In August 2010, Leipheimer was accused of having suspect blood values during the 2005 Tour de France by Hans-Michael Holczer, his former team manager at Gerolsteiner, in his book Garantiert Positiv (Guaranteed Positive, in English). According to Holczer, Leipheimer showed blood values that indicated a "high probability of blood manipulation" and were so suspicious that one UCI official suggested that he should be withdrawn from the race. Holczer said that he refused to withdraw Leipheimer because the team was "facing total bankruptcy" due to the sponsor's nervousness about the team's involvement in other doping scandals.


Leipheimer began 2009 by winning the Tour of California for the third consecutive year. He broke away during the final climb of stage 2 and led after the stage. Leipheimer won stage 6, the Solvang individual time trial. Astana teammate Lance Armstrong, in his second race after returning from retirement, rode for Leipheimer. Leipheimer won the 2009 SRAM Tour of the Gila with Astana teammates Chris Horner and Armstrong, who finished second but, as UCI regulations meant that Astana were ineligible for the event, the three rode as Team Mellow Johnny's, named after Armstrong's bike shop.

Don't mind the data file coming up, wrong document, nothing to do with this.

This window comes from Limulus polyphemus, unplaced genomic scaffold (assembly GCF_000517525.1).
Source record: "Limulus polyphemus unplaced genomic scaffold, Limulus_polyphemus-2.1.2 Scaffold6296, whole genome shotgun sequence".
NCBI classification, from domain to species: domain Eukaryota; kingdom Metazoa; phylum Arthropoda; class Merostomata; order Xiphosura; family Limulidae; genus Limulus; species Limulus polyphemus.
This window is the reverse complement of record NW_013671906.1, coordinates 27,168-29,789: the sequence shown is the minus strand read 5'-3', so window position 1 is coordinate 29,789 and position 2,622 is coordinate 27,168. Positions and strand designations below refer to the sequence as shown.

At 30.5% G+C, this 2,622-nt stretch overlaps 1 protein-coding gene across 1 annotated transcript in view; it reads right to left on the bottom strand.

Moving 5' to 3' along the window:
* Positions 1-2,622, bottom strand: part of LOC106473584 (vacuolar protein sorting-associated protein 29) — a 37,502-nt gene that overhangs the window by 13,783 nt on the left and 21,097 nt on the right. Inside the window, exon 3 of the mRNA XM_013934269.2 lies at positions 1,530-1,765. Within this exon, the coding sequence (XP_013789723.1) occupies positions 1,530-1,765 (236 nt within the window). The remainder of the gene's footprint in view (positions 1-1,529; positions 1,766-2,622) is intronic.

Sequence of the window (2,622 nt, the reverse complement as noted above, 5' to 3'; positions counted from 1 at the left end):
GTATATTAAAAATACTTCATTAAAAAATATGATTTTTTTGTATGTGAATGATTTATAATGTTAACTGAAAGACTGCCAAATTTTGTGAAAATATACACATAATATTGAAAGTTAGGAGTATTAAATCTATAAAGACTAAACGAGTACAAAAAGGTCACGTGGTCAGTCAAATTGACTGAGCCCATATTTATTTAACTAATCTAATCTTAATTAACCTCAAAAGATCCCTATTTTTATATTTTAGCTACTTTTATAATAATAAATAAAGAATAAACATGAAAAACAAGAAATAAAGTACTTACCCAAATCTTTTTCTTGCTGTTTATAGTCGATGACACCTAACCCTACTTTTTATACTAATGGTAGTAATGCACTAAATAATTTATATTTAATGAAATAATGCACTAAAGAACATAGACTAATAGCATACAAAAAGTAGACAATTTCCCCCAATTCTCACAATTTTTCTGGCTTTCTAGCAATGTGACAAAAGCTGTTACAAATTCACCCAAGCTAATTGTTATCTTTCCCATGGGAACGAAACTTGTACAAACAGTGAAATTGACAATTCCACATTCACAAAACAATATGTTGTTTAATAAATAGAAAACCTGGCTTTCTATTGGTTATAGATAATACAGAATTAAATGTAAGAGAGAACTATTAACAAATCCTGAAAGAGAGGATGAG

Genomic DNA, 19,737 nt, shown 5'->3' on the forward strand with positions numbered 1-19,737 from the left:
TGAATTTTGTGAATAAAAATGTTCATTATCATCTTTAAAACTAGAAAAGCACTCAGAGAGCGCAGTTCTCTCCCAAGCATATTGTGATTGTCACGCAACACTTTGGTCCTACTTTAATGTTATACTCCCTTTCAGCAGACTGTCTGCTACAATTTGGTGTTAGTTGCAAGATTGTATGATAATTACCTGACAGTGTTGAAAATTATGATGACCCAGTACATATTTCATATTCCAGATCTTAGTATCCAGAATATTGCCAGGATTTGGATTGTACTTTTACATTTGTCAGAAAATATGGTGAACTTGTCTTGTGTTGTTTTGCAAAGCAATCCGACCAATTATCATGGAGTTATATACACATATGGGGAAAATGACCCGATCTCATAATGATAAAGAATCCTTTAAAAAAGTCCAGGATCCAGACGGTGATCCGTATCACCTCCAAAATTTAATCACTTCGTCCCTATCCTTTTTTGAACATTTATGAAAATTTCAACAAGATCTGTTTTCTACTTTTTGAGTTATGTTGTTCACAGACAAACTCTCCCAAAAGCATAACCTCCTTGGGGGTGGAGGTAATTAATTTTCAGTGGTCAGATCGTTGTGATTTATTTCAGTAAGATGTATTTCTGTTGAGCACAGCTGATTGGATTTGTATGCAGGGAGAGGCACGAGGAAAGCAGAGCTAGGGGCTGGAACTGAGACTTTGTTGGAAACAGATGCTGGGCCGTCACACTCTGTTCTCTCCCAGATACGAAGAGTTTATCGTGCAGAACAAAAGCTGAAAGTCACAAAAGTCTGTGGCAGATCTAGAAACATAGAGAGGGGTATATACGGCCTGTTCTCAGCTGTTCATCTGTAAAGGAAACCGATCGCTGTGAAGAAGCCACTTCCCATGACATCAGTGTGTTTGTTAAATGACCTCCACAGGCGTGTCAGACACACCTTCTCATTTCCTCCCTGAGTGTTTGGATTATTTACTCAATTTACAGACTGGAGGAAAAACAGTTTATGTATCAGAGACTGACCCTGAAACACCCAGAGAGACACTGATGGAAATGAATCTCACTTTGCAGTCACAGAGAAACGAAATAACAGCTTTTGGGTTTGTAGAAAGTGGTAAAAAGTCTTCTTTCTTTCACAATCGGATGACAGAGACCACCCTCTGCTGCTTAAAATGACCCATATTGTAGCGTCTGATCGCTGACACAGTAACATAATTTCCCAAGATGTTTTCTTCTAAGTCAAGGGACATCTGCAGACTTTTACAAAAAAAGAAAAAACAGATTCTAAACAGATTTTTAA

Riding with Astana in the 2009 Tour de France, Leipheimer broke a wrist in a crash near the end of stage 12, when he was 4th overall, and abandoned the race.

Leipheimer moved, along with Armstrong and several others from Astana's 2009 team, to Team RadioShack for 2010. He won his second consecutive SRAM Tour of the Gila in April. At the 2010 Tour de California Leipheimer finished in third place overall.

In 2009 Leipheimer founded his King Ridge GranFondo, a mass participation ride named for the challenging King Ridge Road in Sonoma County. The inaugural version of the GranFondo hosted a sold-out crowd of 3,500 people on the roads in and around Leipheimer's home of Santa Rosa, California. By 2011, participation had risen to 7,500 riders. The event is a charity ride, benefitting the Forget Me Not Farm, the NorCal High School Cycling League, and a series of initiatives designed to promote cycling and community resources in and around Sonoma County.


Leipheimer joined Astana, managed by Johan Bruyneel, former manager of U.S. Postal and Discovery Channel. Astana was banned from the 2008 Tour de France because of doping scandals in the 2007 Tour, although all involved in those scandals had been replaced. Leipheimer created a website to petition, unsuccessfully, for admittance to the 2008 Tour.